“We had crews for instance on Christmas day, because of ramping and workload, who didn’t even get a break,” he said.

Palmer said “the problem is what it always has been… there’s just not enough capacity in the system”.

“Nurses say it’s still taking hours to move patients out of (the RAH) ED because there’s no beds available in the wards and the wards are taking hours and hours… to get a bed cleaned, he said.

“The patients in the ambulance are there for an extraordinary period of time being ramped and it’s not a hospital ward – the beds are hard and they’re not designed to take patients for protracted periods.

“But worse, there’s patients in the community who need an ambulance who can’t get one because there’s lots of ambulances ramped. It’s denying the community ambulances.”

He questioned what would happen if there was a major COVID outbreak.

“If it got out of control like it has in England for instance… if there was a lot of illness in the community and the hospitals are getting more and more filled up… the system wouldn’t cope, it would fail,” he said.

“There will be ambulances ramped for hours in every hospital. It would be worse than it is now and there would be people dying in the community more than there are now because they can’t get an ambulance.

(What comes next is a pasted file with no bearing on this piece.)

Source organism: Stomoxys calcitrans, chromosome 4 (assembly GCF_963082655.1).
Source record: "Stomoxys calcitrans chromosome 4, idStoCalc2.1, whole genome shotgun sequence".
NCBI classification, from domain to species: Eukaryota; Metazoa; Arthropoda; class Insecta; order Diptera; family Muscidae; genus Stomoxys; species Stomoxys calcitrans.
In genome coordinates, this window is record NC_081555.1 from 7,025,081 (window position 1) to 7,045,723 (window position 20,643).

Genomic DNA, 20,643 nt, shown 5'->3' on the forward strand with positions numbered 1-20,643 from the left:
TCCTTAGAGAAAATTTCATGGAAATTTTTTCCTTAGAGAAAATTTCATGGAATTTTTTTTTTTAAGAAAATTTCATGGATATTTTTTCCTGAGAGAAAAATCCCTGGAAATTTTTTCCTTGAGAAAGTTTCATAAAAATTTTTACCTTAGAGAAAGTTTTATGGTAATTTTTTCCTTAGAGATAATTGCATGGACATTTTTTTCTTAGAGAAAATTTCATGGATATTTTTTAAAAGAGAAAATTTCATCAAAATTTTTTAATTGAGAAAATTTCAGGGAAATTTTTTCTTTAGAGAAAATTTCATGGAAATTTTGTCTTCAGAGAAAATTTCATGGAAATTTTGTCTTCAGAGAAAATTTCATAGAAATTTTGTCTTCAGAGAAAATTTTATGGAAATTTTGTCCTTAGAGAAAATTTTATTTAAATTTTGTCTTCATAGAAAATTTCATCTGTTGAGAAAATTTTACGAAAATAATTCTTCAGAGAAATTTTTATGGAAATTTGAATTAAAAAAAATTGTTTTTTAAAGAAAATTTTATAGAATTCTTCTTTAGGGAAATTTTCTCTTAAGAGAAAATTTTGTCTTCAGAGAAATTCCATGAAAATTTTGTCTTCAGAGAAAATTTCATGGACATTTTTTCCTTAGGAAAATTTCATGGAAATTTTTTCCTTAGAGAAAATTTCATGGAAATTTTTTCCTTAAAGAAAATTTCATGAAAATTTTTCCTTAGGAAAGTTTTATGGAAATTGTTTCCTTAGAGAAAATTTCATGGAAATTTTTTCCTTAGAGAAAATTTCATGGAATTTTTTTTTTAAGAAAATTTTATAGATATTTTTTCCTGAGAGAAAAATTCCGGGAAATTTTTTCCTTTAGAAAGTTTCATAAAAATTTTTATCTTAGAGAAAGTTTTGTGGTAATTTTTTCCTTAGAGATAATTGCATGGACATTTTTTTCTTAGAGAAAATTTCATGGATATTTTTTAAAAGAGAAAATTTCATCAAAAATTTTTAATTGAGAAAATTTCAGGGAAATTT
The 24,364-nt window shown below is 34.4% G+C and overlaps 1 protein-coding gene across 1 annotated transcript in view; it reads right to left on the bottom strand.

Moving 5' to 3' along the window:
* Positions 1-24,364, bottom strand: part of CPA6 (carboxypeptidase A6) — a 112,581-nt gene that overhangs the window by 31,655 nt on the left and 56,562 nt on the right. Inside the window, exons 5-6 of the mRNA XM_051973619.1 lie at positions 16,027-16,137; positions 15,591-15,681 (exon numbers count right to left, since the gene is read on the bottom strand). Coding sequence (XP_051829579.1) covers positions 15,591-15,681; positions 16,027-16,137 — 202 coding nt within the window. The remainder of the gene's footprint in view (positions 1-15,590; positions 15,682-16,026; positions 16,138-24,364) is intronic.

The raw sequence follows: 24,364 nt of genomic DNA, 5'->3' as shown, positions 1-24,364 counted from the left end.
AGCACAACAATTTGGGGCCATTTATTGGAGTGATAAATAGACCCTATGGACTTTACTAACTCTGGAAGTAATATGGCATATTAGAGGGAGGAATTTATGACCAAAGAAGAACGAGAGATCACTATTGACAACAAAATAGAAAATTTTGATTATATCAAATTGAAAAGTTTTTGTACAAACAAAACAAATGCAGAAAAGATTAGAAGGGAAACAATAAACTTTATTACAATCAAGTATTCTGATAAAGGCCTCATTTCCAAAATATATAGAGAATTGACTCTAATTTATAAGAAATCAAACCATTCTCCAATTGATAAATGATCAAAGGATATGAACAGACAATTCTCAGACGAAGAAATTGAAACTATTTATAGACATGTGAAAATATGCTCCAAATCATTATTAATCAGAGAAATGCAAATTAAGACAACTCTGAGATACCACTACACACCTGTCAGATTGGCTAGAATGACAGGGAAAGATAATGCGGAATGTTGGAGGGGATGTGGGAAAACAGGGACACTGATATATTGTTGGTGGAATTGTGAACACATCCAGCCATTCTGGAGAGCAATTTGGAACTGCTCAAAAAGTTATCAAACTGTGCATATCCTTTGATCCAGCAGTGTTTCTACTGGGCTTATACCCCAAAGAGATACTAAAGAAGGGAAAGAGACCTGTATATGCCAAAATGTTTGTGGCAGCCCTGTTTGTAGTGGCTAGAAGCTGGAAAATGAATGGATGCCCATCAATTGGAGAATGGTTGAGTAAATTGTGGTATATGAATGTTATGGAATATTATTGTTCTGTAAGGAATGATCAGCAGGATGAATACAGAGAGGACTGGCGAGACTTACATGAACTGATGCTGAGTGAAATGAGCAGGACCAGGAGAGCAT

“We say there’s already deaths in the community because of lack of ambulances, already as we speak.”

Picton said the emergency departments of five of Adelaide’s six major hospitals – the RAH, Queen Elizabeth, Flinders, Noarlunga and Lyell McEwin – were all operating at Code White yesterday, “the highest level of overcrowding”.

“There were also ambulances significantly delayed at Flinders and Lyell McEwin as well,” he said.

“It really starts off the new year in a horrible way for our health system.

“This is sadly yet another instance of what is becoming a continual pattern where ramping has gone from being an occasional exceptional dangerous circumstance to being a weekly, if not almost daily, dangerous circumstance that our paramedics, doctors and nurses are having to put up with.

“We were told by the Government that they were going to end ramping as of the 30th of June last year but here we see into 2021 and ramping kicks off in a huge way… which also impacts upon waiting times for ambulances in the community.”

He said in one case in the city yesterday, it took 46 minutes for an ambulance to even be dispatched to a patient classified as “priority two”, the second most serious category.

In a statement, Wade said “ramping is unacceptable and, unlike our predecessors, we are actively addressing it”.

“Every hospital network experiences peaks and troughs.  The Marshall Government is building our capacity to cope with surges when they come,” he said.